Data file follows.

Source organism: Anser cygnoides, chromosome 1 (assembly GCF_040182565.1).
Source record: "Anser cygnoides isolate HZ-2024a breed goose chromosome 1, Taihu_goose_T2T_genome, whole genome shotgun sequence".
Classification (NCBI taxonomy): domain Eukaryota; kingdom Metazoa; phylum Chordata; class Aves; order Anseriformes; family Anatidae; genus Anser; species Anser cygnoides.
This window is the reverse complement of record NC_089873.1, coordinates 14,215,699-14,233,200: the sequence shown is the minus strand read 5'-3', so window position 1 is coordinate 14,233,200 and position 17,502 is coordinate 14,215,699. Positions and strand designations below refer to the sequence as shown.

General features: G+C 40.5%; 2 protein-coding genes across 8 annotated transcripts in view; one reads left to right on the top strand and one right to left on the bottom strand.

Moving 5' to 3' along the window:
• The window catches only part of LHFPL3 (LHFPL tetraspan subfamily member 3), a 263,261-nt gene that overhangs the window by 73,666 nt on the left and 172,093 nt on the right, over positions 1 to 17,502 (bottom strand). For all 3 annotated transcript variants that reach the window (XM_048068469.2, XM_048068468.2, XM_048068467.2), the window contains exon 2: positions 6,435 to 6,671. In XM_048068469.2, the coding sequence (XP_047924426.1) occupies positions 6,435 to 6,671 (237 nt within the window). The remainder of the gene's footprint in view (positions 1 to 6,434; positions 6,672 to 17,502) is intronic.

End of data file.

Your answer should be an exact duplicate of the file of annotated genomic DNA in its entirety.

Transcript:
Source organism: Anser cygnoides, chromosome 1 (assembly GCF_040182565.1).
Source record: "Anser cygnoides isolate HZ-2024a breed goose chromosome 1, Taihu_goose_T2T_genome, whole genome shotgun sequence".
Classification (NCBI taxonomy): domain Eukaryota; kingdom Metazoa; phylum Chordata; class Aves; order Anseriformes; family Anatidae; genus Anser; species Anser cygnoides.
This window is the reverse complement of record NC_089873.1, coordinates 14,215,699-14,233,200: the sequence shown is the minus strand read 5'-3', so window position 1 is coordinate 14,233,200 and position 17,502 is coordinate 14,215,699. Positions and strand designations below refer to the sequence as shown.

General features: G+C 40.5%; 2 protein-coding genes across 8 annotated transcripts in view; one reads left to right on the top strand and one right to left on the bottom strand.

Moving 5' to 3' along the window:
• The window catches only part of LHFPL3 (LHFPL tetraspan subfamily member 3), a 263,261-nt gene that overhangs the window by 73,666 nt on the left and 172,093 nt on the right, over positions 1 to 17,502 (bottom strand). For all 3 annotated transcript variants that reach the window (XM_048068469.2, XM_048068468.2, XM_048068467.2), the window contains exon 2: positions 6,435 to 6,671. In XM_048068469.2, the coding sequence (XP_047924426.1) occupies positions 6,435 to 6,671 (237 nt within the window). The remainder of the gene's footprint in view (positions 1 to 6,434; positions 6,672 to 17,502) is intronic.